Keeping people safe at Oxfam - Safeguarding

Keeping people safe is a vital part of our work worldwide. In recent years, Oxfam has made substantial changes to the way that we approach safeguarding. But we recognize that there is so much more that we need to do, and we are committed to continually learning in order to make Oxfam a safer place for all.


Safeguarding in Oxfam is a set of procedures, measures, and practices to ensure that Oxfam upholds its commitment to prevent, respond to, and protect individuals from harm committed by staff and related personnel. In Oxfam, we focus on sexual exploitation, sexual abuse, sexual harassment (SEAH) and child abuse. We do this by:

  1. Listening to those who are affected;
  2. Responding sensitively and safely when harm or allegations of harm occur; and
  3. Learning from every case.


We continually strengthen our approach to safeguarding by increasing the number of safeguarding specialist staff. We now have dedicated safeguarding focal points in every country where Oxfam is present, who work with staff and communities. We have been adapting to COVID-19 too - creating online safeguarding training tools to ensure that staff, volunteers, and partners are provided with effective support and training during this period.

We believe that only by being open and transparent about risks can we then tackle them– no organization can ever say it is free from the risk of abuse and harassment, but we will continue to be accountable in how we manage these risks and respond swiftly if incidents do occur; striving to provide survivors with the right support at every stage.

We know that living our values is every bit as important as what we achieve, and we must not lose sight of that.



Creating a more survivor-centered approach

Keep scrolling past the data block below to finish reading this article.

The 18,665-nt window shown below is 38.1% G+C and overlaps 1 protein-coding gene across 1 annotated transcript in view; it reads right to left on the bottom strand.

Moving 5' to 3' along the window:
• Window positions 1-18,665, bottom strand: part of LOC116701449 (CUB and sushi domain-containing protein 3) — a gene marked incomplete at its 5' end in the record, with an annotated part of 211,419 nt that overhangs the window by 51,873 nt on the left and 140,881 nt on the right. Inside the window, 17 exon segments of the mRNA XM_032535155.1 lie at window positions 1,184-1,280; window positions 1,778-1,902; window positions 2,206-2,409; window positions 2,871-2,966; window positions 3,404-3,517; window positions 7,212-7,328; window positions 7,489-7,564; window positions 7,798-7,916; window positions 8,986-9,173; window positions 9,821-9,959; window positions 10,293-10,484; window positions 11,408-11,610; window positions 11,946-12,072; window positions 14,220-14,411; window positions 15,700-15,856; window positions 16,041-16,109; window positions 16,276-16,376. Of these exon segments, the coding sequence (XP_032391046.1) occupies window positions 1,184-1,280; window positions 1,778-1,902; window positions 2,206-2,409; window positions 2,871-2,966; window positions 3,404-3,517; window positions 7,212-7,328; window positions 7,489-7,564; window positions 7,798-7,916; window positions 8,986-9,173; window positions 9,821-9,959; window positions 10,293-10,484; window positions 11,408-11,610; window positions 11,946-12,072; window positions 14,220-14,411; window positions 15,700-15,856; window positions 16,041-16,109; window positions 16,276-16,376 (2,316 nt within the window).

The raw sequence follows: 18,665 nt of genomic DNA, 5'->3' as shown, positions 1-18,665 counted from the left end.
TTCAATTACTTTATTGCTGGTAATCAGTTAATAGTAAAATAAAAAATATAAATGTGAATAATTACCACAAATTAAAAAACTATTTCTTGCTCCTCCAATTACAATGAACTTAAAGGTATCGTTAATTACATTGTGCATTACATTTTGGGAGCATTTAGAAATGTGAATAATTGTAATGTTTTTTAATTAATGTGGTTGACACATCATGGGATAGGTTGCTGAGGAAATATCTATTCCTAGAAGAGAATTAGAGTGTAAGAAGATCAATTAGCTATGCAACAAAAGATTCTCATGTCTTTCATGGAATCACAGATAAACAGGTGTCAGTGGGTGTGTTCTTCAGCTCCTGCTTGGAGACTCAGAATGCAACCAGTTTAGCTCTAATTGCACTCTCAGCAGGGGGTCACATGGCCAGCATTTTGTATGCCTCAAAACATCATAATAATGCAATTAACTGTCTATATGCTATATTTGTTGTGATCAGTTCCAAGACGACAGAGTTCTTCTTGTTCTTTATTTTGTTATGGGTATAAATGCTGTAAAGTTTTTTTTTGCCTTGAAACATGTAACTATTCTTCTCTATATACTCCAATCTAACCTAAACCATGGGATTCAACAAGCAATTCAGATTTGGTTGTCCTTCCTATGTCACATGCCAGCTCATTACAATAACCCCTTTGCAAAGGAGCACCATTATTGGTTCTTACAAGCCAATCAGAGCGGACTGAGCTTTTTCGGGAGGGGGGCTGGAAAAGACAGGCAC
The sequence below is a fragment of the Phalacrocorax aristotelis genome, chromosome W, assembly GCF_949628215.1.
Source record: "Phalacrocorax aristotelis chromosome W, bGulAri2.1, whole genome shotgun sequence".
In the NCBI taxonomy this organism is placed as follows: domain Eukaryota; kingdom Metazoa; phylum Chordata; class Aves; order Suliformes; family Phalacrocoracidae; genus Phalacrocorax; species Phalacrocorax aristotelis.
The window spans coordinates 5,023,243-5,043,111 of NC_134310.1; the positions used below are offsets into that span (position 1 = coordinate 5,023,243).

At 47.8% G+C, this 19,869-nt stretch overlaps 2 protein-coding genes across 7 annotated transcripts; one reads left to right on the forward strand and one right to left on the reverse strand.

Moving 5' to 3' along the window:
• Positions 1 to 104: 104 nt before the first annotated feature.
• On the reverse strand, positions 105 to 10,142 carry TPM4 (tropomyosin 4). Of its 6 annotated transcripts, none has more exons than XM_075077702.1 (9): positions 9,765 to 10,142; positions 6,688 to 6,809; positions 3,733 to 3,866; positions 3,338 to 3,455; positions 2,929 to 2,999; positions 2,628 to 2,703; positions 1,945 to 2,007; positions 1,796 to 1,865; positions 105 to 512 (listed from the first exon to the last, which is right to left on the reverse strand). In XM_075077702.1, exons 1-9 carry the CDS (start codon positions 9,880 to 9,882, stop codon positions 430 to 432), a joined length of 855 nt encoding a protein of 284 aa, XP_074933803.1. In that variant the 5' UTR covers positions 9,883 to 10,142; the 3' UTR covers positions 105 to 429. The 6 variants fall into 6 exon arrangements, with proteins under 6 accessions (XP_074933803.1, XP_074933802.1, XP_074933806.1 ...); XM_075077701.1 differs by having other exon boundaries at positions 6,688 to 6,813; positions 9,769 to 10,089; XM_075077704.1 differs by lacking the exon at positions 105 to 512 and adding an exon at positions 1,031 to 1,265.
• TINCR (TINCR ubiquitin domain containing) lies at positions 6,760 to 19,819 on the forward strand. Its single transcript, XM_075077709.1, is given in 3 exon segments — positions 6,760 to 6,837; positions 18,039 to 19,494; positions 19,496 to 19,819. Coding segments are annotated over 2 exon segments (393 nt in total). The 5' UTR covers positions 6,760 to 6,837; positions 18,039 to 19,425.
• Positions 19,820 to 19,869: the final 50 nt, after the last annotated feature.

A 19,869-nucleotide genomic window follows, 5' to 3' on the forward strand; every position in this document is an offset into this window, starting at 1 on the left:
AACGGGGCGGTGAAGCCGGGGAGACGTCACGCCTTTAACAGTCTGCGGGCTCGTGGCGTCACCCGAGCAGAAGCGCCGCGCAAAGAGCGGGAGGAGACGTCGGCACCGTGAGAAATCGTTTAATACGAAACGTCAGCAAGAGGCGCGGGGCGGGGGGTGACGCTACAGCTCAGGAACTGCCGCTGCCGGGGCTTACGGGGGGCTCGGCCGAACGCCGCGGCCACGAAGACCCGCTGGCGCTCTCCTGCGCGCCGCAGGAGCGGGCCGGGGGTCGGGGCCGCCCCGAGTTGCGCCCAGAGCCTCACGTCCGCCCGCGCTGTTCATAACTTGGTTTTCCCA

Ensuring survivors can report abuse in confidence and get the support they need is paramount. We want survivors, past and present, to continue to come forward and report allegations; we know this can be painful and traumatic. We’ve endeavored to make the process more accessible and to be survivor-centered in our approach and will continue to seek improvements.

Specialist safeguarding staff are also working on the ground where they are most needed. For example, Oxfam has safeguarding specialist humanitarian support personnel who are deployed into countries to provide additional safeguarding support. We also have at least two dedicated safeguarding focal points in place in every country where Oxfam works with support from Safeguarding Regional Advisors.

We have established clear procedures to ensure a more consistent, survivor-centered approach to respond to cases, demystifying the reporting process and building trust. These procedures also include doing all we can to protect the confidentiality and safety of survivors and whistle-blowers as well as providing medical, health, social, emotional and other forms of support for survivors.

Developing safer programs and working in partnership with communities

We have improved our understanding and management of the risks posed by our work to ensure that all those involved with our humanitarian and development programs can participate more safely. The approach, known as Safe Programming, includes training and toolkits for staff and partners as well as conducting research within communities so that we are more accountable.

Despite making progress, we have identified gaps in our understanding that we must continue to proactively address. In the past few years, Oxfam has conducted research in three countries (Ghana, Iraq, and Myanmar) to deepen our understanding of the common issues and barriers that prevent people from speaking out. This has helped us to understand how we can further improve our approach to keeping people safe.

Thinking globally and working with others

Oxfam has established a Global Safeguarding Shared Service with all Oxfam affiliates - networking safeguarding specialists from across the Oxfam confederation. Oxfam America’s Safeguarding Advisor is an active member of this shared service.